With confusion in my head, I went back to the tea stall and asked the vendor again if the Vitthala temple was in the same direction where I came from. He did not understand what I said. He understood the word ‘Vitthala Temple’ and looked at my hand that was pointing in the direction from where I walked back there. He shook his head said ‘yes’. I did not say anything. I was still confused. I thought I saw the most magnificent structure in Hampi and didn’t find it to be really that magnificent. The tea vendor kept looking at me as I started my bike and rode away from there.
After a 10 minutes ride I saw a sign, ‘Welcome to Hampi’. Further down the road there were directions to go to various sites of the ruins. The first sign I saw was pointing towards Chandrashekhara Temple, Saraswati Temple and Ashtakona Snan Ghar (Octogonal Bath). Tar road ended and muddy bumpy road started. I reached an old carved beautiful gate of the Chandrashekhara temple. The entry of the gate structure had about a 12 feet long stone structure as a base which had beautiful carving and a passage to pass through to the other side. On top of the base structure there was another tapering stone structure with many gods carved onto it which had turned black over years. The base was golden colored rock with no signs of wearing.
I entered the temple ground section and took a good look at the temple. The temple was built strong with attractive proportions. I walked around the temple to observe the carvings. I saw an old lady wearing blue saree and end of the saree covering her head. She looked at me and smiled. She started speaking to me. She was telling me something about the temple but I did not understand her language. I spoke to her in Hindi and she realized the communication problem. She started speaking to me with gestures. She asked me to have a look of the temple from inside. I was about to remove my shoes near the steps but the lady signaled me to go in with shoes. With what she said I understood that she was trying to say that there are no idols in the temple. The inside of the temple was beautifully carved. The sanctum where the god would be placed in it’s time was now a dark room. With an blink of an eye, I imagined myself standing there in the 15th century. The inner sanctum was lit with many torches hung on the temple wall. People with strange costumes and strange ornaments entered from one side of the temple. Offered the offerings to the idol, bowed before their god and left from the other side. The sanctum looked glorious in it’s glorious time. With another blink I was back in the present day. I came out of the temple and saw the old lady again. She was smiling at me. She again told me with her gestures to go in left direction, there’s a ‘Saraswati Temple’ and ‘Ashtakona Snan Ghar’ in that direction. These were the only words I could make out from what she said. I waived my hand at her and said ‘Thanks’. She waived back with both her hands which looked more like blessings.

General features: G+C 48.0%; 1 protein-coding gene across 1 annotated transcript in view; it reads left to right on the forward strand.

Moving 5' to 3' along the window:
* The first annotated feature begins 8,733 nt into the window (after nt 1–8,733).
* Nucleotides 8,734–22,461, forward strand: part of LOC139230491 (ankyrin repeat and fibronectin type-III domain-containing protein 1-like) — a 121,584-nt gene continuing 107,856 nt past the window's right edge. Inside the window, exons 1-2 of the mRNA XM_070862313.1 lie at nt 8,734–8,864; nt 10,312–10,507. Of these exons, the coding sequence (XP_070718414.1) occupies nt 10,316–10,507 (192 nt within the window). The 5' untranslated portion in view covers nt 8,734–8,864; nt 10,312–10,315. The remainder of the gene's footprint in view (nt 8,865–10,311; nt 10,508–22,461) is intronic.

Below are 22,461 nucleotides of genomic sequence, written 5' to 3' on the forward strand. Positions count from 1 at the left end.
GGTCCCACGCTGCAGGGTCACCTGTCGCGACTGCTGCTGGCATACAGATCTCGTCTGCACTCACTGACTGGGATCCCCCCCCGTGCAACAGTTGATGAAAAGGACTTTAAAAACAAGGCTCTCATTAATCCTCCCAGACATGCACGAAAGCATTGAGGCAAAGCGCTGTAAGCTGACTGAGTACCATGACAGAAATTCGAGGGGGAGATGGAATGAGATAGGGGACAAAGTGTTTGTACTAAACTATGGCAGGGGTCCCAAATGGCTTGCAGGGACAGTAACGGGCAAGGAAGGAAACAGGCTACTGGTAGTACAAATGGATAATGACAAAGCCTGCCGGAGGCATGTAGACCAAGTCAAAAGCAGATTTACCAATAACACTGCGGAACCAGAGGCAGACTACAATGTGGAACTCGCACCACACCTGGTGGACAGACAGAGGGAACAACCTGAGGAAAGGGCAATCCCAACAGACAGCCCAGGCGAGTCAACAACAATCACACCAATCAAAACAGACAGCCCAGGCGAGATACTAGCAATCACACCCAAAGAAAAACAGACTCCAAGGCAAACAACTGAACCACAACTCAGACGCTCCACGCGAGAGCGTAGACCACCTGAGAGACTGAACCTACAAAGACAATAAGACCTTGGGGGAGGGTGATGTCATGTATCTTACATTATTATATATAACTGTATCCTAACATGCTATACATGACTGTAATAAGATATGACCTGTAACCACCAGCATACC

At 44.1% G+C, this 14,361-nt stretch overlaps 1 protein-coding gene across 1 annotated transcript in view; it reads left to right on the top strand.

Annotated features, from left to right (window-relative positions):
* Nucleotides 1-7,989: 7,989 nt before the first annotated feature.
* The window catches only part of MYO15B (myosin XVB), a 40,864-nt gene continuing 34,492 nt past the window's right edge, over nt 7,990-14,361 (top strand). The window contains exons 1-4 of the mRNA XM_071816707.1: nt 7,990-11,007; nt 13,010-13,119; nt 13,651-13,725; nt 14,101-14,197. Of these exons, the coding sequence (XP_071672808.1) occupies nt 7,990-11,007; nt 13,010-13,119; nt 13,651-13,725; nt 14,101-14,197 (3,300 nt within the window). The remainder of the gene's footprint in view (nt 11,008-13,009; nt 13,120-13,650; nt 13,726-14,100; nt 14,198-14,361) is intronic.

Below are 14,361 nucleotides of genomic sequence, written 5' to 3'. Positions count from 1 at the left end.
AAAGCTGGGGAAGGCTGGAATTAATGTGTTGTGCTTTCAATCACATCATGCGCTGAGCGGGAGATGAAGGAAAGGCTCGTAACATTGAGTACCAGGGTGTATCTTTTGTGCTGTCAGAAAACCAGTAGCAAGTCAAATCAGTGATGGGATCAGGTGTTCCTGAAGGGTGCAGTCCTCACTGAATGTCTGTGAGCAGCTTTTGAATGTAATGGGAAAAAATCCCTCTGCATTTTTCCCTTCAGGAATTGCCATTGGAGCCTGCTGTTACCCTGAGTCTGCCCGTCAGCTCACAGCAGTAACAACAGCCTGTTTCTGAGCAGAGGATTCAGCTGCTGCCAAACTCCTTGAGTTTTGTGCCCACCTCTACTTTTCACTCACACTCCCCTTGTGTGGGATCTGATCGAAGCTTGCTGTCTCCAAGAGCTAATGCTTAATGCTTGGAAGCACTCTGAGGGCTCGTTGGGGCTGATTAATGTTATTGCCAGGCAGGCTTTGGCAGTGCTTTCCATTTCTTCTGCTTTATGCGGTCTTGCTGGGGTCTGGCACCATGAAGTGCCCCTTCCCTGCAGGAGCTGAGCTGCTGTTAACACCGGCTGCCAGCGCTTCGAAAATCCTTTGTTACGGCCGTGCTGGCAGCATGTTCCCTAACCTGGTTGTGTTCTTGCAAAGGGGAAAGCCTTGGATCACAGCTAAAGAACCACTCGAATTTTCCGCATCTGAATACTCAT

I came out of the temple grounds. And started walking in the direction pointed by the lady in the temple. The nearest monument was still about a half kilometer away. I was walking on an open empty land. My imaginative mind again sprang into action. I imagined crowd of people walking around on the open plane of the ground. In it’s glory day this kingdom of ‘Vijayanagara’ was ruled by the king ‘Krishnadevaraya’. And was one of the wealthiest empires in India in those time. I imagined a crowd moving on horses, camels and bullock cart. I had seen a painting depicting the wealth of this empire in the 15th century. I was using the same painting to imagine the lifestyle of people of this region. Another blink, and I was in the present. I looked around. I was walking on a barren land. The Sun had moved higher in the sky and air was getting hotter. Absence of wind made even trees look rock solid. The only things moving in the vicinity were me and my shadow. I looked around and saw no living soul anywhere around me. I was aware of the presence of the old lady in the temple grounds though. I took out bottle from my bag gulped down some water. I realized my mistake. I should have had brought more water with me. I made a mental note to buy a bottle of water before moving to the next site.
I was at the ‘Ashtakona Snan Ghar’. It was a public bath facility built in an octagonal shape, hence the name. One has to climb down the steps to reach the water. There was no water there now. Series of rock pillars supported octagonal ring on the top. It was hollow from center allowing a view of the sky to those taking a bath. Saraswati temple was a small structure near the Snan Ghar. I came back to the Chandrashekhara temple. The old lady was missing. I rode my way back to the main tar road.
The next road signed pointed in the right direction towards ‘Queens Bath’. Well, the name was seductive, so I turned right. I came near a beautiful and well maintained garden. The lush green lawn, big and wide trees and beautiful flowers were emphasizing the presence of a small structure in the center. It was ‘Queen’s Bath’. I read the details of this structure on a sign board standing in the garden. Few people were hanging around in the garden area. I entered inside, there was no one except a lady sweeping the floor. I saw many changing rooms inside. In the center was 15 square meter wide and about 2 meter deep bath facility. Windows with beautiful arches overlooked the bath. I resisted the temptation to imagine this place in it’s glory days. The narrow stone passages built to carry the water to the bath facility was neatly carved out and in the bottom there were holes to flush out the entire water.
To Be Continued…